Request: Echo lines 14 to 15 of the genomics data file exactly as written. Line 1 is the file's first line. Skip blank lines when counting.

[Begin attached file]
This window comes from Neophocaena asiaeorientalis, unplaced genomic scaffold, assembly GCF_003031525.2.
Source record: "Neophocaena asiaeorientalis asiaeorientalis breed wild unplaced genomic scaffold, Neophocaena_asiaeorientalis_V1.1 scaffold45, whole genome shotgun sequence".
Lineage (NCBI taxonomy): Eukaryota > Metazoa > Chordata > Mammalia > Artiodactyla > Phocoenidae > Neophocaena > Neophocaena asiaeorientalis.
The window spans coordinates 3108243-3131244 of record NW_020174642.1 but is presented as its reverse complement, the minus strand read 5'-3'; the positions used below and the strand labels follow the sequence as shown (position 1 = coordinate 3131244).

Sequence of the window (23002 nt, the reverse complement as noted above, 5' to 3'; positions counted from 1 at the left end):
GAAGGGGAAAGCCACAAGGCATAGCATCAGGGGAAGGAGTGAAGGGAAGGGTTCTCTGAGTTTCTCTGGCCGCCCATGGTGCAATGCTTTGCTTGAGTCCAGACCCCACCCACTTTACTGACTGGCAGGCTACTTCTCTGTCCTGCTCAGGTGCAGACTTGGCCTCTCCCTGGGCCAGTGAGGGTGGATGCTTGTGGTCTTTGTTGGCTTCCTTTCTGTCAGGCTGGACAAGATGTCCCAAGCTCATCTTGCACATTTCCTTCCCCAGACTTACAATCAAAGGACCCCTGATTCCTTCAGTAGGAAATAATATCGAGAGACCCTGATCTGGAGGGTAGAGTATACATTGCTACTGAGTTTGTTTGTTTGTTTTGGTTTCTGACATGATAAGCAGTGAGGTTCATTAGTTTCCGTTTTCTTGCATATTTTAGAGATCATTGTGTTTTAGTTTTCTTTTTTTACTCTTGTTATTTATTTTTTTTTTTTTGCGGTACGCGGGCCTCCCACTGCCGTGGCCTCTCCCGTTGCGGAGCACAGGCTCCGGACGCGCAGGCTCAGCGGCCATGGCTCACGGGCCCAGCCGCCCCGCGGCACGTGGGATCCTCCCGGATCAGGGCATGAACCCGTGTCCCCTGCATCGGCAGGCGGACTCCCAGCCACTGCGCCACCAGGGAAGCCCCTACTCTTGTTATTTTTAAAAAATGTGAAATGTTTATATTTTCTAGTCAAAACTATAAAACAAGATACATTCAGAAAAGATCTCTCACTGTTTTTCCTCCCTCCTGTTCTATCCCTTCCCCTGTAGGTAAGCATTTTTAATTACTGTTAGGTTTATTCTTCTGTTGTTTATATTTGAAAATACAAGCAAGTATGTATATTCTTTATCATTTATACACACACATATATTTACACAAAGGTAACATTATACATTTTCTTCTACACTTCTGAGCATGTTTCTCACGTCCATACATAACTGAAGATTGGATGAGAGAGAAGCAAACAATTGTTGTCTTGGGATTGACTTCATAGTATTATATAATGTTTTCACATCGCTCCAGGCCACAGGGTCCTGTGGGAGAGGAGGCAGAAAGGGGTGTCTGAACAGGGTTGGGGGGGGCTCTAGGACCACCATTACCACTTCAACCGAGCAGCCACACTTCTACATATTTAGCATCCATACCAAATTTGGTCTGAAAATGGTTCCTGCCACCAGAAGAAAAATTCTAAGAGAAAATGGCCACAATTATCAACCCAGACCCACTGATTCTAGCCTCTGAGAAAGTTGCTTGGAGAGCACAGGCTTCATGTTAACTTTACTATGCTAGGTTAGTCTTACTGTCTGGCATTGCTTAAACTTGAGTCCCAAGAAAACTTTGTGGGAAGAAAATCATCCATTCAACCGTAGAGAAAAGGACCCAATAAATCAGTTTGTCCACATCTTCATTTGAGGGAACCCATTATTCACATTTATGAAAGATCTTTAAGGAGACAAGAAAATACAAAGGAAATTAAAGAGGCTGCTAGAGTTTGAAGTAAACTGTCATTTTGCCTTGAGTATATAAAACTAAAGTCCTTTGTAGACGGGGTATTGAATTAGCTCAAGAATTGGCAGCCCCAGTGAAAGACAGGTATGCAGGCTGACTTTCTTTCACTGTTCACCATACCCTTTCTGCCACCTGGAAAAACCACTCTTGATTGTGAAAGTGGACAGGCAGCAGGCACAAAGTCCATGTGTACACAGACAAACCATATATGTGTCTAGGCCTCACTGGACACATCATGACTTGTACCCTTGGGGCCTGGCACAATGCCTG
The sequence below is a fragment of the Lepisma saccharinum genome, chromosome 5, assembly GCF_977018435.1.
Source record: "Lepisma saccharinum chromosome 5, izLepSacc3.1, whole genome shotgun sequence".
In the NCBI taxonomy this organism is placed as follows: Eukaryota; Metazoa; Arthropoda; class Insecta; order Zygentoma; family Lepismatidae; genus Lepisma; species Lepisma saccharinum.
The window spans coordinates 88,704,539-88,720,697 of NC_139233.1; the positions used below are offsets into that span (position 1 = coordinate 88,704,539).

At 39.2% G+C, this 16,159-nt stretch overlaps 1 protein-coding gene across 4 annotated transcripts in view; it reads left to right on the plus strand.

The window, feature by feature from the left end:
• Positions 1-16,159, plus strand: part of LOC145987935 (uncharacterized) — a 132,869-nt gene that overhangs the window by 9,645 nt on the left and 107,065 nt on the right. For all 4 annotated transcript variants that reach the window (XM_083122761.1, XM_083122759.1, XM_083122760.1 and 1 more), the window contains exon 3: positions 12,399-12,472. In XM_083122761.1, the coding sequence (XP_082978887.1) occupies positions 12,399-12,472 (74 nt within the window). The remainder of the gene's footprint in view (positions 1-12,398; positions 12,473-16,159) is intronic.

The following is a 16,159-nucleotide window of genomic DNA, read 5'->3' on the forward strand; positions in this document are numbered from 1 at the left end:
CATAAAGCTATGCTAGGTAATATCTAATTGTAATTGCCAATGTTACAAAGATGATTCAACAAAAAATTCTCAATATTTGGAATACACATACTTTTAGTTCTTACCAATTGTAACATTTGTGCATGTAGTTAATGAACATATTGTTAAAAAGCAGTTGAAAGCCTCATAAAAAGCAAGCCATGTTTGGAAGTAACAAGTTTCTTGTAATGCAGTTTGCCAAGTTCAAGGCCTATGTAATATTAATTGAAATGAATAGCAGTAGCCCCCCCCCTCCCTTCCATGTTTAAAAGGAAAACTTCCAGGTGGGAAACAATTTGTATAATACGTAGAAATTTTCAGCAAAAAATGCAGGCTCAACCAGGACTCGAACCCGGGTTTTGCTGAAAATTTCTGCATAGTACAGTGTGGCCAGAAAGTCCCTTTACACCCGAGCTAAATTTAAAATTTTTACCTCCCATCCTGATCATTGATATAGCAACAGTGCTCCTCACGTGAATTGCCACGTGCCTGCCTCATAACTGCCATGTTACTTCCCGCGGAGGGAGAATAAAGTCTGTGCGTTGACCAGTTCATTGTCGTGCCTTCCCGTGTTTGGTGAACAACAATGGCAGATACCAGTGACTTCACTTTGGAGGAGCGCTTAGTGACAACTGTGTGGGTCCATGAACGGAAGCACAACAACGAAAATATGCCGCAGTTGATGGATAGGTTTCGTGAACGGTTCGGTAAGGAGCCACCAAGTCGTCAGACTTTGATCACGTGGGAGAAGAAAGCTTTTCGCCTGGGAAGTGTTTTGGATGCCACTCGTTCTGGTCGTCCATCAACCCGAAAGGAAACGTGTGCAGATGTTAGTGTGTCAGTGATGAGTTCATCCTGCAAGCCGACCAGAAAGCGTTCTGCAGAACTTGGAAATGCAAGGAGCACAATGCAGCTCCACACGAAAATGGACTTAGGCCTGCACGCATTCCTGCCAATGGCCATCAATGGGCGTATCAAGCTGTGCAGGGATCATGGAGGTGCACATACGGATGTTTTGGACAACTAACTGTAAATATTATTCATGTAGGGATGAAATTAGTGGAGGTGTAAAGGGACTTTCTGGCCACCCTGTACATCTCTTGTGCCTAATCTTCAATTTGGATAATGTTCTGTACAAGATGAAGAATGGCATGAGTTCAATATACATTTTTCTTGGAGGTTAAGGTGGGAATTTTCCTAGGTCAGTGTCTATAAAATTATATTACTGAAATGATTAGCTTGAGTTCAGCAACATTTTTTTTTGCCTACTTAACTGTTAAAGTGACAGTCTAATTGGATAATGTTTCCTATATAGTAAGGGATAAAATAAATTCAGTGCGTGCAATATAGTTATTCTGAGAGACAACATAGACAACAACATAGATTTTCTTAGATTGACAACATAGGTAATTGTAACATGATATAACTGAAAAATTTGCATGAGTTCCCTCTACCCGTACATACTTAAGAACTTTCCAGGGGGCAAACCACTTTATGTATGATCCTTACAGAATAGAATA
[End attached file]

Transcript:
The following is a 16,159-nucleotide window of genomic DNA, read 5'->3' on the forward strand; positions in this document are numbered from 1 at the left end:
CATAAAGCTATGCTAGGTAATATCTAATTGTAATTGCCAATGTTACAAAGATGATTCAACAAAAAATTCTCAATATTTGGAATACACATACTTTTAGTTCTTACCAATTGTAACATTTGTGCATGTAGTTAATGAACATATTGTTAAAAAGCAGTTGAAAGCCTCATAAAAAGCAAGCCATGTTTGGAAGTAACAAGTTTCTTGTAATGCAGTTTGCCAAGTTCAAGGCCTATGTAATATTAATTGAAATGAATAGCAGTAGCCCCCCCCCTCCCTTCCATGTTTAAAAGGAAAACTTCCAGGTGGGAAACAATTTGTATAATACGTAGAAATTTTCAGCAAAAAATGCAGGCTCAACCAGGACTCGAACCCGGGTTTTGCTGAAAATTTCTGCATAGTACAGTGTGGCCAGAAAGTCCCTTTACACCCGAGCTAAATTTAAAATTTTTACCTCCCATCCTGATCATTGATATAGCAACAGTGCTCCTCACGTGAATTGCCACGTGCCTGCCTCATAACTGCCATGTTACTTCCCGCGGAGGGAGAATAAAGTCTGTGCGTTGACCAGTTCATTGTCGTGCCTTCCCGTGTTTGGTGAACAACAATGGCAGATACCAGTGACTTCACTTTGGAGGAGCGCTTAGTGACAACTGTGTGGGTCCATGAACGGAAGCACAACAACGAAAATATGCCGCAGTTGATGGATAGGTTTCGTGAACGGTTCGGTAAGGAGCCACCAAGTCGTCAGACTTTGATCACGTGGGAGAAGAAAGCTTTTCGCCTGGGAAGTGTTTTGGATGCCACTCGTTCTGGTCGTCCATCAACCCGAAAGGAAACGTGTGCAGATGTTAGTGTGTCAGTGATGAGTTCATCCTGCAAGCCGACCAGAAAGCGTTCTGCAGAACTTGGAAATGCAAGGAGCACAATGCAGCTCCACACGAAAATGGACTTAGGCCTGCACGCATTCCTGCCAATGGCCATCAATGGGCGTATCAAGCTGTGCAGGGATCATGGAGGTGCACATACGGATGTTTTGGACAACTAACTGTAAATATTATTCATGTAGGGATGAAATTAGTGGAGGTGTAAAGGGACTTTCTGGCCACCCTGTACATCTCTTGTGCCTAATCTTCAATTTGGATAATGTTCTGTACAAGATGAAGAATGGCATGAGTTCAATATACATTTTTCTTGGAGGTTAAGGTGGGAATTTTCCTAGGTCAGTGTCTATAAAATTATATTACTGAAATGATTAGCTTGAGTTCAGCAACATTTTTTTTTGCCTACTTAACTGTTAAAGTGACAGTCTAATTGGATAATGTTTCCTATATAGTAAGGGATAAAATAAATTCAGTGCGTGCAATATAGTTATTCTGAGAGACAACATAGACAACAACATAGATTTTCTTAGATTGACAACATAGGTAATTGTAACATGATATAACTGAAAAATTTGCATGAGTTCCCTCTACCCGTACATACTTAAGAACTTTCCAGGGGGCAAACCACTTTATGTATGATCCTTACAGAATAGAATA